Looking for value? 2 stocks that look like bargains to me

Elegant Hotels Group (LON: EHG) and Anglo American (LON: AAL) look like bargains, writes Thomas Carr.

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For decades, Warren Buffett – the investment oracle – has advocated buying stocks that have a margin of safety or, in other words, are valued attractively. In the current economic climate, it’s especially important that investors don’t overpay for stocks. Two stocks that I think are unusually cheap are Elegant Hotels Group (LSE: EHG) and Anglo American (LSE: AAL).

Elegant Hotels Group is an owner and operator of seven luxury hotels in Barbados. Whilst revenue has remained flat since the company’s IPO in 2015, operating profits have risen 58% to $14.1 million last year. In the first half of this year, after-tax profits were up by a whopping 34% from the same period in 2018. Compellingly, the corporation tax rate in Barbados has been reduced from 30% to between just 1% and 5.5%.

The group is committed to leveraging the strength of the brand to both increase sales and achieve savings. With 70% of bookings coming through tour operators, and less than 20% of customers coming from the USA, there is scope to improve direct to customer selling and to focus more on the US market.

EHG also continues to selectively refurbish its existing hotels, leading to higher average room rates and feeding through to the bottom line. In the medium to long term, the group’s strategy is to acquire underperforming hotels and to expand further into the Caribbean. Elegant Hotels Group has already won two management contracts – albeit one has recently been terminated – and this presents a more balance-sheet-friendly way for the group to expand its presence and improve its financials.

The shares trade on a P/E of around seven times last year’s earnings. Not only do I think this is cheap, but it also fails to reflect the future benefit from the reduced corporate tax rate, not to mention a hefty 5% dividend.

But the real value comes from the company’s discount to its net asset value. The reported net asset value of £101 million is over 60% greater than the market capitalisation implied by the current share price. Interestingly, the directors even believe that the real value of the group’s assets is in excess of that reported on the balance sheet.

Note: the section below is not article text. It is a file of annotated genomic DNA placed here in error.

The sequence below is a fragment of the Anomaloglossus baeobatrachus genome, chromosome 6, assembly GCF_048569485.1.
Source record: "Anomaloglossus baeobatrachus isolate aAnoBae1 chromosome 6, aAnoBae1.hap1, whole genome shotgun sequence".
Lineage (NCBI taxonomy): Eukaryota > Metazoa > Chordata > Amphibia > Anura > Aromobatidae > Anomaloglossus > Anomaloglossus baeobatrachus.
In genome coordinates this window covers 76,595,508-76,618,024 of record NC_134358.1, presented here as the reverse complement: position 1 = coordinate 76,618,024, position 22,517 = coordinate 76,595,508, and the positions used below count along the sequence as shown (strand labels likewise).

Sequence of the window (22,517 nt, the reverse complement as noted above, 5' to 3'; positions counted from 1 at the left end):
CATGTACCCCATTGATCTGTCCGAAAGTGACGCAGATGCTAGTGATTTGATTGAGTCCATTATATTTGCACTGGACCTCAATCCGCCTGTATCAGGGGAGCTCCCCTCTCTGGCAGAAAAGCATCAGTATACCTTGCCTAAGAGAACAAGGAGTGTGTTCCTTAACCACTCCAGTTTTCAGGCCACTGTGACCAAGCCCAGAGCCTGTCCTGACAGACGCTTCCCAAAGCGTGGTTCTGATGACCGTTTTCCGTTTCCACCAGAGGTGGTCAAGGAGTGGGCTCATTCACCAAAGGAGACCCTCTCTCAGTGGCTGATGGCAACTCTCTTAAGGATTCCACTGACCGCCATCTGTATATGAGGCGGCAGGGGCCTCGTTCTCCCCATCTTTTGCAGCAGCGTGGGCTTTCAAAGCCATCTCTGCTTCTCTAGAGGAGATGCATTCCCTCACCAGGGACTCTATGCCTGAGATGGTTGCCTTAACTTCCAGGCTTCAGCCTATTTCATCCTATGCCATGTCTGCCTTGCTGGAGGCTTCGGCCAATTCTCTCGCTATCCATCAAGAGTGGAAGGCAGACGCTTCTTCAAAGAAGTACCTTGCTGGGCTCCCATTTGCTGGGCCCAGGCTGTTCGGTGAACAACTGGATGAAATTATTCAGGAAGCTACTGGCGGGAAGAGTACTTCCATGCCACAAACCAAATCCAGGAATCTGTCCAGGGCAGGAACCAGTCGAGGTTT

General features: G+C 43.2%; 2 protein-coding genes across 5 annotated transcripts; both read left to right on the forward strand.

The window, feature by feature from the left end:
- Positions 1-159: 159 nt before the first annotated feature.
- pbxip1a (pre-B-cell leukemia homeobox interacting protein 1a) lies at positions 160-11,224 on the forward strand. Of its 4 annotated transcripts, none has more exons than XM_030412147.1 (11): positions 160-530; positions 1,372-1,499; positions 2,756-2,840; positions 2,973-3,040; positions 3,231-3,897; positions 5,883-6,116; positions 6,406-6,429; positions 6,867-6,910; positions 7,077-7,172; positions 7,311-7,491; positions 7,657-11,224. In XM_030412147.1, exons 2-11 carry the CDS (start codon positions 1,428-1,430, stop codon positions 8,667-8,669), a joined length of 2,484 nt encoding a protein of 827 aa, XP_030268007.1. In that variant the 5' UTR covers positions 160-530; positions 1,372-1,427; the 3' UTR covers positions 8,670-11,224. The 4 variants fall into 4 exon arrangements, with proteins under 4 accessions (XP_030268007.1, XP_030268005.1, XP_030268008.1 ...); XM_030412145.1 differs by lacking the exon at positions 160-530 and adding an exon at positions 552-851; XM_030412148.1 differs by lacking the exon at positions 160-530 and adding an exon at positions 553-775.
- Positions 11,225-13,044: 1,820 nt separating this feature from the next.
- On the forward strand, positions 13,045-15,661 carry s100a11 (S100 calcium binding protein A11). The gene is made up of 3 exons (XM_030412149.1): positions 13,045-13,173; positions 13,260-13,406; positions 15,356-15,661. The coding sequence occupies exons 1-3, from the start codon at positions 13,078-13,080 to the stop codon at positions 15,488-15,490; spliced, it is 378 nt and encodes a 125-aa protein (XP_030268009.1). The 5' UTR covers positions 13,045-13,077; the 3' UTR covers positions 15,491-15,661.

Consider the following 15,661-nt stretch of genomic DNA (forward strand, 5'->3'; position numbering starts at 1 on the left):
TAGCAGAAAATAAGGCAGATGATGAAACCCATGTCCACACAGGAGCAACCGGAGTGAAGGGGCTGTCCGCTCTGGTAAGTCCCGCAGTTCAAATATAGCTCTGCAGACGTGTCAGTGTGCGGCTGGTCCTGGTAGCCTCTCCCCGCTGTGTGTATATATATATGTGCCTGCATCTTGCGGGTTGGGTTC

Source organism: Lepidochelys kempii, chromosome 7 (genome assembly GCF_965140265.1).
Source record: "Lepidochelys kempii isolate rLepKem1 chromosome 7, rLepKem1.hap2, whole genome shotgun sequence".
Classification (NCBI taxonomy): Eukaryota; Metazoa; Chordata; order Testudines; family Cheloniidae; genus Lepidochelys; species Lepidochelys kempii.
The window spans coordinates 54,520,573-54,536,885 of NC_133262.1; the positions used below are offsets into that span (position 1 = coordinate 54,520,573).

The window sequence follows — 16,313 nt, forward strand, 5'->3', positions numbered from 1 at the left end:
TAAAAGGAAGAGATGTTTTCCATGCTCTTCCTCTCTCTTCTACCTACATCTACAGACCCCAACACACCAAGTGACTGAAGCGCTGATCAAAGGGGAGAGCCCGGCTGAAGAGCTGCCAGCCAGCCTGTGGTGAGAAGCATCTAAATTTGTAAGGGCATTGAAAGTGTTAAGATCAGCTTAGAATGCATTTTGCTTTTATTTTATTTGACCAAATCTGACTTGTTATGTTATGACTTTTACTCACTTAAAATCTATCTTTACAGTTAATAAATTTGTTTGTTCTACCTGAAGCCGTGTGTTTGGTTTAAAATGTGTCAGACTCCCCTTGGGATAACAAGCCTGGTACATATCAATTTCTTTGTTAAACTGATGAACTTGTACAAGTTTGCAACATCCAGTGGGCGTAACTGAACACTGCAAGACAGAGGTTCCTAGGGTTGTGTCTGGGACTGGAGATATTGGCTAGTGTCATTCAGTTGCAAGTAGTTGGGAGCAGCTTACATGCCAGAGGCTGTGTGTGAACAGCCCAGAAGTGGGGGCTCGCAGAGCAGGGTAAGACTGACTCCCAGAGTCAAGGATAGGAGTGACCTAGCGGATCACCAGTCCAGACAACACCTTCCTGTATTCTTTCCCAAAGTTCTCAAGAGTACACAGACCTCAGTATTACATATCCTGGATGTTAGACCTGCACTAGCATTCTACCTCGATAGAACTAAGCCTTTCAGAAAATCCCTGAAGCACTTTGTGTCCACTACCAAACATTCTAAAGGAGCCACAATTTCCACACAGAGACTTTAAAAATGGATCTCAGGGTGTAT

Over at Anglo American, yearly revenues have grown by an average of 10% since 2015, whilst an after-tax loss of $5.8 billion has turned into a profit of $4.3 billion. Momentum has continued into the first half of 2019, with the miner reporting operating profits up 19% from the same period in 2018.

Anglo American is committed to increasing production and growing margins. The first-half operating margin was a huge 46%, with a target of 50% by 2023. Since 2012 productivity has doubled, whilst unit costs have fallen by 27%.

Not only does AAL pay a juicy 4.9% dividend at the time of writing, but management have also promised that up to £800 million will be returned to shareholders in the form of a share buyback, completed by no later than March of next year.

Just like EHG, the shares trade at a P/E of around seven times last year’s earnings, which doesn’t reflect future earnings growth. The current share price values the company at around the same level as its net asset value which, in my opinion, completely undervalues the impressive return that it generates on its capital.

Should you invest, the value of your investment may rise or fall and your capital is at risk. Before investing, your individual circumstances should be assessed. Consider taking independent financial advice.

Thomas has no position in any of the shares mentioned. The Motley Fool UK has no position in any of the shares mentioned. Views expressed on the companies mentioned in this article are those of the writer and therefore may differ from the official recommendations we make in our subscription services such as Share Advisor, Hidden Winners and Pro. Here at The Motley Fool we believe that considering a diverse range of insights makes us better investors.

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